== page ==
Poetry June 2007

Bullet

Hear the author read this poem

It was like a really heavy seed, so I thought, Plant it.
No soil, so I swallowed it.

How to make it not the thrown stone, not the grape of wrath.
Make it not the animal’s eye gleaming at the attack.

Think tuft of cotton, not glint of cobalt.
A bluebell in my woods near moss.

There will be a loud report.
No. There will be snow falling on the shrub.

It was a heart and I its house, and I opened my door and it went out.
Small button on a blouse, then buckle of a belt.

But there was its pulse.
The tip of a jackhammer, tongue of an alarm.

I sang along.
I looked right in the mother’s gleaming eye.

It’s innocent, I said. Innocent.
Small ball.

No. I swear when my fingers unfurled, I held—a silver jonquil.
Maybe I mothered when I should have fathered.

Maybe a seed not for the start but for the end.
There was a small ball in the boy’s fist. And a voice in his ear, Throw it.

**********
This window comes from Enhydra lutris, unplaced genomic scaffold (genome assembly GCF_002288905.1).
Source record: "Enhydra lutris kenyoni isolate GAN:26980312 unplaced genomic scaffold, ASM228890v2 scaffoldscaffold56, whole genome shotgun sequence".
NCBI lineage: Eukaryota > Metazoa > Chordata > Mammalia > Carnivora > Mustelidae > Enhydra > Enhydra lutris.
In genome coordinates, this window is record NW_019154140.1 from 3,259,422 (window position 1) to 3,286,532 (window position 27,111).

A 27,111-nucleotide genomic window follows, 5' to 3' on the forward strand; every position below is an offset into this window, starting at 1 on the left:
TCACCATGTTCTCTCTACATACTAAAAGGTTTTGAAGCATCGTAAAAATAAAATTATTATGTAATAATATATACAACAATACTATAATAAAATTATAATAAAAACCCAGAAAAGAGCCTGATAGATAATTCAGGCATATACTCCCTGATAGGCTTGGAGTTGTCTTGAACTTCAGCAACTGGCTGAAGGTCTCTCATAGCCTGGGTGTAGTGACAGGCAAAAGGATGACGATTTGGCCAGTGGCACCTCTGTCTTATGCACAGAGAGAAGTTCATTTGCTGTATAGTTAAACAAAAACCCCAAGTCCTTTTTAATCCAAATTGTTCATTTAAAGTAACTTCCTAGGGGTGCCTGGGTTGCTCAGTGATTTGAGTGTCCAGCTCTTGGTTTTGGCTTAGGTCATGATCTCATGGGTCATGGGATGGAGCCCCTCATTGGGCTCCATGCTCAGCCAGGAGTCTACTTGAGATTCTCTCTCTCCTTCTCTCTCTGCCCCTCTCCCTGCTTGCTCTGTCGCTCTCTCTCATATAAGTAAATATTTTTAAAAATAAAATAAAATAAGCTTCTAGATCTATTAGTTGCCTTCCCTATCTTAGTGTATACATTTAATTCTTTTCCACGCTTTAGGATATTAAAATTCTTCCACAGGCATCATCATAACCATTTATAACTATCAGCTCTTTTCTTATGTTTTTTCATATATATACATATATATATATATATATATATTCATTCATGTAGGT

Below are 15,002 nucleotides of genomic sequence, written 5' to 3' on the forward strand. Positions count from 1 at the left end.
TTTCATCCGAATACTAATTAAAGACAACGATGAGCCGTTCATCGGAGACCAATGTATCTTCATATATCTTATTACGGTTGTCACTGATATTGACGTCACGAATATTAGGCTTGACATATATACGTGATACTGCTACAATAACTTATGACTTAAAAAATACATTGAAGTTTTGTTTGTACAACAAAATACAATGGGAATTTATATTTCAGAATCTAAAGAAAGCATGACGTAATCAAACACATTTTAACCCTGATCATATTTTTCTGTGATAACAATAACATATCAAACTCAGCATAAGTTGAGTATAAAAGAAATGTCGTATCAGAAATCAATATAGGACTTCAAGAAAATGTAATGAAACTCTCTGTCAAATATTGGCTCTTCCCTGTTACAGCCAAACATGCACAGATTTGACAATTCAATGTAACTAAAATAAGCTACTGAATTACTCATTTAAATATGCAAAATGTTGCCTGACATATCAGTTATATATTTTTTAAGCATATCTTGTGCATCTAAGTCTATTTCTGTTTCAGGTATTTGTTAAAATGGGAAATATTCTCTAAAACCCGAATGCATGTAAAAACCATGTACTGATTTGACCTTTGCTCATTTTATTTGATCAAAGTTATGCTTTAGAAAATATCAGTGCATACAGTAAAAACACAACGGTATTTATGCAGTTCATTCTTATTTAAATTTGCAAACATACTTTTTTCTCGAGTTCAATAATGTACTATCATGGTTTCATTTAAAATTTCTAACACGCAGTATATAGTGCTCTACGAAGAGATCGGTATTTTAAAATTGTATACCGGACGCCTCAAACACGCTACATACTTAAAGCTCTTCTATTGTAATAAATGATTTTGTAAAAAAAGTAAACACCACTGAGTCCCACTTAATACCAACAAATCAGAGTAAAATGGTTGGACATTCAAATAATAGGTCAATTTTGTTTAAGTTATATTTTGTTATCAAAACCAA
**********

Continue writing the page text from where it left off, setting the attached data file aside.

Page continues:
Presented by

Darcie Dennigan's first collection, The NEW Mothers, will be published next spring. She lives in Los Angeles.

Why Principals Matter

Nadia Lopez didn't think anybody cared about her middle school. Then Humans of New York told her story to the Internet—and everything changed.

Join the Discussion

After you comment, click Post. If you’re not already logged in you will be asked to log in or register with Disqus.

Please note that The Atlantic's account system is separate from our commenting system. To log in or register with The Atlantic, use the Sign In button at the top of every page.

blog comments powered by Disqus

Video

A History of Contraception

In the 16th century, men used linen condoms laced shut with ribbons.

Video

'A Music That Has No End'

In Spain, a flamenco guitarist hustles to make a modest living.

Video

What Fifty Shades Left Out

A straightforward guide to BDSM

More in Entertainment

More back issues, Sept 1995 to present.

Just In